A woman whose cat was found four years after he went missing has been told that she will not be reunited with her beloved pet due to data protection laws.
Karen Young’s Bengal cat Tigger disappeared in 2012, three years after she microchipped the animal after purchasing it for £800.
The 41-year-old was contacted by microchip database Petlog three weeks ago, requesting a change of ownership.
Young thought she would be reunited with Tigger, but Petlog refused to tell her who now had her cat due to the Data Protection Act.
The incident has been reported to police, who said the cat should be returned to his owner and failure to do so could result in further action.
Young, from Tamworth, Staffordshire, said: “I couldn’t believe it when I discovered Tigger was still alive. It’d been so long that I had given up all hope of seeing him again. Me and my kids were over the moon and were relieved he was ok.
“But when I got in touch with Petlog and told them I was the owner and I wanted to be reunited with my cat, they refused to tell me who had, him due to data protection rules and instead said they’d pass on my details.
“They told me it was up to the people who had him to get in touch with me. But they still haven’t, and they continue to withhold him. It’s disgusting.
“Essentially the system is pointless if your pet falls into dishonest hands.”
Young has three children, Carmen, 13, Leon, 15 and Sam,19. She said that Petlog was “very insenstive” to her plight and kept referring to Tigger’s keepers as his “owners”.
“I was furious”, she said.
“I called a number of times, but they kept telling me they were bound by the Data Protection Act, so I couldn’t force their hand - even though I was in tears,” she added.
Young reported her cat stolen to Staffordshire Police. The force are currently requesting the details of Tigger’s current keepers from Petlog.
Young called microchipping “a scam”, adding: “I paid for a service I’m not receiving. It’s a mockery and protects criminals.”
A spokesperson for Petlog, said: “A microchip registration should not be treated as proof of ownership, but rather it is a record of keepership i.e. where a pet animal normally resides and is intended to assist reunification if the pet goes missing.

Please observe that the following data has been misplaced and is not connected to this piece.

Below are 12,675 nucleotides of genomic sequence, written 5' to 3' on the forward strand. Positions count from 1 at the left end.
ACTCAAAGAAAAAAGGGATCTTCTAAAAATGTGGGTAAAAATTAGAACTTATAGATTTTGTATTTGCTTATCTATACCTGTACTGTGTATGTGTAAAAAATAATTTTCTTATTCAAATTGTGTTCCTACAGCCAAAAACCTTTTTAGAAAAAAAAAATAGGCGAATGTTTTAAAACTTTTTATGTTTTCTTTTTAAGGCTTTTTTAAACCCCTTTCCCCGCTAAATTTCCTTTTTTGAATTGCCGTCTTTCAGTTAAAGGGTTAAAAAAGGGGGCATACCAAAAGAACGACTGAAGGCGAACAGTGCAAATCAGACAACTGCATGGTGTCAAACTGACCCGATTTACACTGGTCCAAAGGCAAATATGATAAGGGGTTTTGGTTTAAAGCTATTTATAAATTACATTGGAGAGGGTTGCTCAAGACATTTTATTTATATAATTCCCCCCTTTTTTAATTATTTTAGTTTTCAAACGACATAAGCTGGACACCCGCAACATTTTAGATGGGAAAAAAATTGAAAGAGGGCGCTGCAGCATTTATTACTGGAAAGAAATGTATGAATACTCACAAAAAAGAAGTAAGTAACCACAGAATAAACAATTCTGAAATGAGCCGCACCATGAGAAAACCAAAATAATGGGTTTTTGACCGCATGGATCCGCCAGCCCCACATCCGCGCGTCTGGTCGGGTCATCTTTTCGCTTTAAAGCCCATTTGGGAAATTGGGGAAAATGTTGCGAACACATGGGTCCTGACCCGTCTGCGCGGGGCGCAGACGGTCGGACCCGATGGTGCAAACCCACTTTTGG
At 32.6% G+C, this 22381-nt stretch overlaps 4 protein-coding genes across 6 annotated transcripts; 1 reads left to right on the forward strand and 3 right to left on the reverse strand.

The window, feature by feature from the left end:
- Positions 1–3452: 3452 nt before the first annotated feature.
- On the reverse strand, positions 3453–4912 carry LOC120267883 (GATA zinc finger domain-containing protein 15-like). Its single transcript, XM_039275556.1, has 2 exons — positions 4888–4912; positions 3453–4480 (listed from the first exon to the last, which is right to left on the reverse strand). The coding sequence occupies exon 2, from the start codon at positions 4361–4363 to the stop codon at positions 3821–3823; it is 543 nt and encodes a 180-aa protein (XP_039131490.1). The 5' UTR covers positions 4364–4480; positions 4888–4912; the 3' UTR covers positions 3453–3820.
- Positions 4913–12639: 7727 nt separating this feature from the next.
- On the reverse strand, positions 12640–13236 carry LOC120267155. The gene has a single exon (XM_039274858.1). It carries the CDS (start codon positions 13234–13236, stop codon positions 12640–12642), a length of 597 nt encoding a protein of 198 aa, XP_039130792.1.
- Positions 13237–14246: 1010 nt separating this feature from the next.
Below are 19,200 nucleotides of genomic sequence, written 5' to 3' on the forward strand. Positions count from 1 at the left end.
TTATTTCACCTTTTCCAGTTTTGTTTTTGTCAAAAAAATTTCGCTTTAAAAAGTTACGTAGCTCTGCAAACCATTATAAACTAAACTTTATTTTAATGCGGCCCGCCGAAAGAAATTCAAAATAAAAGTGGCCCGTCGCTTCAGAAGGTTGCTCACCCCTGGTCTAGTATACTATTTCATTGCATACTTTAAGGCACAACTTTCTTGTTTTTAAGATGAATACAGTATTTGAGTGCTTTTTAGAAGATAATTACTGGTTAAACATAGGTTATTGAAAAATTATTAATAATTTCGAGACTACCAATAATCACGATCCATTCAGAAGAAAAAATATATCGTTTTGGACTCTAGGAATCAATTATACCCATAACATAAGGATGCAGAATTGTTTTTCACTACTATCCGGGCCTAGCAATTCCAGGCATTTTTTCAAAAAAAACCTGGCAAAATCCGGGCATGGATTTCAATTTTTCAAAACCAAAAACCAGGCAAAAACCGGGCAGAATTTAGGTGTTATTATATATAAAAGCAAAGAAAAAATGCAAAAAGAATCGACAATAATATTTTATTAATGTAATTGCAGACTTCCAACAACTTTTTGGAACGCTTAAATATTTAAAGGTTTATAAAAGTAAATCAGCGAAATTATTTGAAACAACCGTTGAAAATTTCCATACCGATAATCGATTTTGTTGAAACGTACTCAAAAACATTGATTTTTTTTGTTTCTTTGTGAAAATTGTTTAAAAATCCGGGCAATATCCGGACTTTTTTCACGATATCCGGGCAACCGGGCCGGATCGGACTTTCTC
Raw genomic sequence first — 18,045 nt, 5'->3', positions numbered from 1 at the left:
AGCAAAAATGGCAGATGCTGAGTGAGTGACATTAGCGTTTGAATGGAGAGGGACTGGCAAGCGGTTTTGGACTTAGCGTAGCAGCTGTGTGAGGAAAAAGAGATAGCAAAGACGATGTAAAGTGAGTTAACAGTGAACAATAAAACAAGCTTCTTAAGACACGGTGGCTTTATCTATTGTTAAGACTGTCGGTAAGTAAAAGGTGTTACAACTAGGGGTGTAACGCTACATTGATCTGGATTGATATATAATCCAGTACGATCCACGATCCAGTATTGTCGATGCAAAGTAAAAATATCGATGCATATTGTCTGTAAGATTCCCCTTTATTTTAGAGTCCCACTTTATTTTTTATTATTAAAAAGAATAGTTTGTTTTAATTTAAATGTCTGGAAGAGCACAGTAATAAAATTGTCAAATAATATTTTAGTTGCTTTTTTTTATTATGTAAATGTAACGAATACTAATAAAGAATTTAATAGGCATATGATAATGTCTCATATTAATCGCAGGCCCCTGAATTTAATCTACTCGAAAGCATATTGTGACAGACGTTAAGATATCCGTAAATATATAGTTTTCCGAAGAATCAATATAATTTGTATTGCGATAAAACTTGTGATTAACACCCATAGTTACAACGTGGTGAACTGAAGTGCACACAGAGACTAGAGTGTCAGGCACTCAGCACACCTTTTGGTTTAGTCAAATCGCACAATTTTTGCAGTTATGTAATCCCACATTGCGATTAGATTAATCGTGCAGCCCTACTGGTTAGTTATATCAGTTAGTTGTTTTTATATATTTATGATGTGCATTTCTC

“The primary role of Petlog is to reunite lost pets by holding up to date contact information on the database so that we can provide that information to those managing a reunification.
“Legal ownership of a cat is not defined by law and microchipping is not proof of legal ownership.
“In cases where there is a legal dispute over ownership, and keepership issues arise, if the dispute cannot be reconciled by agreement between two conflicting parties, the dispute will become a civil matter for a court to decide.
“In the case of stolen pets the police will need to be informed. Petlog will work with the police and other relevant authorities to help reunite any pet but it is against Data Protection legislation to provide personal data to third parties and Petlog must work through authorised statutory agencies.
“Petlog cannot make any adjudication regarding a dispute over ownership but will update the keeper’s record as appropriate once a dispute has been settled.”
In April it became compulsory for dog owners to microchip their pet.
A Staffordshire Police spokesman said: “Staffordshire Police was made aware of the incident involving the, once, missing cat which has now ended up in the possession of, currently, unknown people or person.
“Via a third party, this individual or individuals have been made aware that the cat in their possession has an owner and they should take the appropriate steps to return the cat to its rightful owner.
“We expect this to happen. Failure to do so could result in further police action.”